Ohio Trees in the Fall
Fall in Ohio can be an amazingly beautiful time and if I’m being honest my personal favorite season of the year. The cooler weather, OSU football games, changes in food and drinks, the lack of bugs, and fall color changes just seem to make me want to throw on a pair of jeans with a hoodie and sit out by a campfire. While we may be enjoying these times you also can’t help but notice the changes happening in the natural world. Birds are migrating south, flowers and fauna of different regions will either begin to migrate, put on their winter coats, prepare for hibernation, and even dormancy. Shutting down to ensure that the colder temperatures will not harm their cells and they can bloom or forage again next Spring. Today we’re going to dive a little deeper into what happens to leaves and trees in the Fall, why trees use dormancy in the Fall and Winter as a natural process in their life cycle, and how it benefits them.
First off let’s go into what affects leaves in the Fall for an Ohio native tree species and the processes that are involved with this. Leaf color change and ultimately leaf drop are affected by three factors that include weather, length of nighttime, and pigments in the trees. Weather will have an effect on the trees because as the temperature, moisture, and sunlight change in this climate the amount of chlorophyll, carotenoids, and anthocyanin will be produced in differing levels of the leaves. But let’s not get ahead of ourselves, the reason that weather and temperature play a role in this change is the lack of sunlight that trees and leaves are receiving during the day and the elongated nights with colder temperatures. The water available to the tree from the soil leading up to this season will dictate the vibrance of the colors. Hotter temperatures or drought prior to fall or during this time period can lead to either a delayed color change or one not showing much color at all. For more vibrant colors we want a wet summer with cooler temperatures going into the nighttime, but not freezing. Not all trees will lose their leaves though! Evergreen trees have adapted with scale or needle-like leaves that have a thick waxy covering on the outside in order to prevent them from freezing. Chlorophyll is green pigments that are found in the chloroplasts of algae and plants that are responsible for absorbing sunlight and then transforming that energy into sugars for the tree. Chlorophyll is a crucial component of photosynthesis and one required by plants in order to make this transformation into a form of food, sugar, that the plants and algae can use. The leaf will sense these changes and begin to close a vein that connects it to the tree for nutrient and water transport. This closing of the vein restricts chlorophyll transport to the tree and ultimately halts altogether. Now that we have had a blockage in the vein connecting it to the branch of the tree, our anthocyanin and carotenoids, although present for the whole year, begin to emerge. As chlorophyll cannot leave the leaf and is no longer being produced by the leaf, the increase in sugars will activate the change from green to the fall reds, yellows, oranges, and browns. Carotenoids will be responsible for the yellow, brown, and orange colors that are reflected from the leaf. The anthocyanins are responsible for the reds that are emerging from the leaf. Once the vein has completely closed off the leaf is now ready to fall to the ground.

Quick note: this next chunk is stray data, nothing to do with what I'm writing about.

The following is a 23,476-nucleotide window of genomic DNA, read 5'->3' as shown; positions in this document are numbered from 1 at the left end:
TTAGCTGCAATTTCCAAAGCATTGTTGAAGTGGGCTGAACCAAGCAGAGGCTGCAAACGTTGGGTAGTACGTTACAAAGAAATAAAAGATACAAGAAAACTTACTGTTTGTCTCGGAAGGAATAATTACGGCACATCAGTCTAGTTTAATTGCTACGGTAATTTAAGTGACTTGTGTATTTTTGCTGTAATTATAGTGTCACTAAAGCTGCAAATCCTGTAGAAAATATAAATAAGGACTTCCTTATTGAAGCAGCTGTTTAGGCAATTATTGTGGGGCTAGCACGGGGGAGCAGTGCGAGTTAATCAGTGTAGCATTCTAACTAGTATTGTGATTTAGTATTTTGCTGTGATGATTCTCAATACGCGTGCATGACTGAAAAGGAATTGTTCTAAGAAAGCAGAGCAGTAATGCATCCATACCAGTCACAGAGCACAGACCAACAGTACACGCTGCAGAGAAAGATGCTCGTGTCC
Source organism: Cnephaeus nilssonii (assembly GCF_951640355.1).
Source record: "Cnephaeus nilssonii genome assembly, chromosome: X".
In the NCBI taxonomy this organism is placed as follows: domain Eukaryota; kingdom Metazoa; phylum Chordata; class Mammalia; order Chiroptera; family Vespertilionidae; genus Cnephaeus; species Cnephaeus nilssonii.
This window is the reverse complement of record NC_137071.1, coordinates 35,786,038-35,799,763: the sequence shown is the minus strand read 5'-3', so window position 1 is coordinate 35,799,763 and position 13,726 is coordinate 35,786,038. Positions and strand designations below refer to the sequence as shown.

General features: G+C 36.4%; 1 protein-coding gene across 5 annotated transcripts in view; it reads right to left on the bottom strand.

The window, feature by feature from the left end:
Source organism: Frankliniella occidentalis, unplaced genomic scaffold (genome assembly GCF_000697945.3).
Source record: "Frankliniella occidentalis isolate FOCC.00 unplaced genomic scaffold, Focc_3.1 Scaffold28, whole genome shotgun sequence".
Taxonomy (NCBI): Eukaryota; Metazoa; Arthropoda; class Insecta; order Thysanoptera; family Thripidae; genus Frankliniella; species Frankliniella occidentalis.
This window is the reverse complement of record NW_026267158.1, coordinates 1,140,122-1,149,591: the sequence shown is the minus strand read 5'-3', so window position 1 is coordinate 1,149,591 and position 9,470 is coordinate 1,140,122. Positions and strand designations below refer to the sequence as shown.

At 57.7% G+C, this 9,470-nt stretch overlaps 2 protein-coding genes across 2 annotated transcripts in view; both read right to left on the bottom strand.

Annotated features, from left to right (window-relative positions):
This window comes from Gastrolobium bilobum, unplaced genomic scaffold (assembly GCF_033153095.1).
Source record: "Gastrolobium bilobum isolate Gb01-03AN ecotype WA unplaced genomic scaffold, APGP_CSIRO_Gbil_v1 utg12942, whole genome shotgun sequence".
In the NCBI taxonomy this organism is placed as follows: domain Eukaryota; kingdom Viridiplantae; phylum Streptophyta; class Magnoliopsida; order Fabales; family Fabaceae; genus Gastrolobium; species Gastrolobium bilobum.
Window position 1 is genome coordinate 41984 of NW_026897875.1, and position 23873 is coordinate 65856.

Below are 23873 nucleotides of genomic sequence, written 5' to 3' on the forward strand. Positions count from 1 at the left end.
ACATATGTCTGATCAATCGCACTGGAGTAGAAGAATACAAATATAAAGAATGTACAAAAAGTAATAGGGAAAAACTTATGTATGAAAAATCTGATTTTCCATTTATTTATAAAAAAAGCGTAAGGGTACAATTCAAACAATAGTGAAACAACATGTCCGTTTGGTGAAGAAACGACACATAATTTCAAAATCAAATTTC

Now let’s talk about why trees drop their leaves and how this dormancy helps preserve them while going into winter. Trees use their leaves in order to perform the process called photosynthesis which is how they receive energy from the sun that is converted into sugars for food. The reason why a tree will lose its leaves in the fall is that the leaf is essentially too exposed to cold and frigid temperatures and consists of water and thin cell walls. The cells in the leaf held together by the cell walls will freeze and rupture under the direct influence of freezing temperatures. This is why trees drop their leaves instead of trying to keep them alive over winter. To combat freezing from happening within a tree itself, cells will actually push water out or increase the pressure within the cell as the tree is preparing for dormancy. This is used to help prevent the cells of the tree from rupturing after they have frozen. Another barrier that a tree will use is its bark. Although bark is an added layer of protection, in the winter a tree is able to use the higher temperatures we experience during the day as well as sunlight to increase the internal tissue temperatures and aid with water and sap movement. Sap moving within a tree will increase the freezing temperature allowing the mixture of water and sap to move more freely within the tree veins, keeping the tree alive.
After our hard Ohio winters have moved through it is now time for the tree to convert from survival mode to growth. A combination of higher temperatures, longer more sunny days, sufficient water, and nutrients will cause an increase in root growth in order to accumulate the water and nutrients. These factors cause the tree to elongate and grow with the pre-existing buds prepared to face another fun and exciting Ohio year.